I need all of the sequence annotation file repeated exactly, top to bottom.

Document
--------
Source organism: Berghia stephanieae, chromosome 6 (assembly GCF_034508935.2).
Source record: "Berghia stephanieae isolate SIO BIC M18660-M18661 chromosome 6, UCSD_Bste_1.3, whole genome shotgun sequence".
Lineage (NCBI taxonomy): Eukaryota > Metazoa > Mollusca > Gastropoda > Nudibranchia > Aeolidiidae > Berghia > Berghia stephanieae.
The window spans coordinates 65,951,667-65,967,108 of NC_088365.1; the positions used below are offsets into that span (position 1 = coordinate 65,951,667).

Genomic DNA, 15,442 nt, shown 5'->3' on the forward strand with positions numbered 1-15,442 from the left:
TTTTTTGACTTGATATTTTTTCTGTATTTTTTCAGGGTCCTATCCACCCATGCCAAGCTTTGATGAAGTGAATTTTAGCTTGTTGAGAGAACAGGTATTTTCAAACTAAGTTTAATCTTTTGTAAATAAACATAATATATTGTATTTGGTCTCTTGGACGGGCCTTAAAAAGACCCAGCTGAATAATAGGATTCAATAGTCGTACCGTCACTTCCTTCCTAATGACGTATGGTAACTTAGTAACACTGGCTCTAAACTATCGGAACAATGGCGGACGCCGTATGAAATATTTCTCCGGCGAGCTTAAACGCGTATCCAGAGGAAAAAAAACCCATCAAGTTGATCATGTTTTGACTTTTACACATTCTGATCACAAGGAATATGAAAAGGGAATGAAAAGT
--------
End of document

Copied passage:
Source organism: Berghia stephanieae, chromosome 6 (assembly GCF_034508935.2).
Source record: "Berghia stephanieae isolate SIO BIC M18660-M18661 chromosome 6, UCSD_Bste_1.3, whole genome shotgun sequence".
Lineage (NCBI taxonomy): Eukaryota > Metazoa > Mollusca > Gastropoda > Nudibranchia > Aeolidiidae > Berghia > Berghia stephanieae.
The window spans coordinates 65,951,667-65,967,108 of NC_088365.1; the positions used below are offsets into that span (position 1 = coordinate 65,951,667).

Genomic DNA, 15,442 nt, shown 5'->3' on the forward strand with positions numbered 1-15,442 from the left:
TTTTTTGACTTGATATTTTTTCTGTATTTTTTCAGGGTCCTATCCACCCATGCCAAGCTTTGATGAAGTGAATTTTAGCTTGTTGAGAGAACAGGTATTTTCAAACTAAGTTTAATCTTTTGTAAATAAACATAATATATTGTATTTGGTCTCTTGGACGGGCCTTAAAAAGACCCAGCTGAATAATAGGATTCAATAGTCGTACCGTCACTTCCTTCCTAATGACGTATGGTAACTTAGTAACACTGGCTCTAAACTATCGGAACAATGGCGGACGCCGTATGAAATATTTCTCCGGCGAGCTTAAACGCGTATCCAGAGGAAAAAAAACCCATCAAGTTGATCATGTTTTGACTTTTACACATTCTGATCACAAGGAATATGAAAAGGGAATGAAAAGT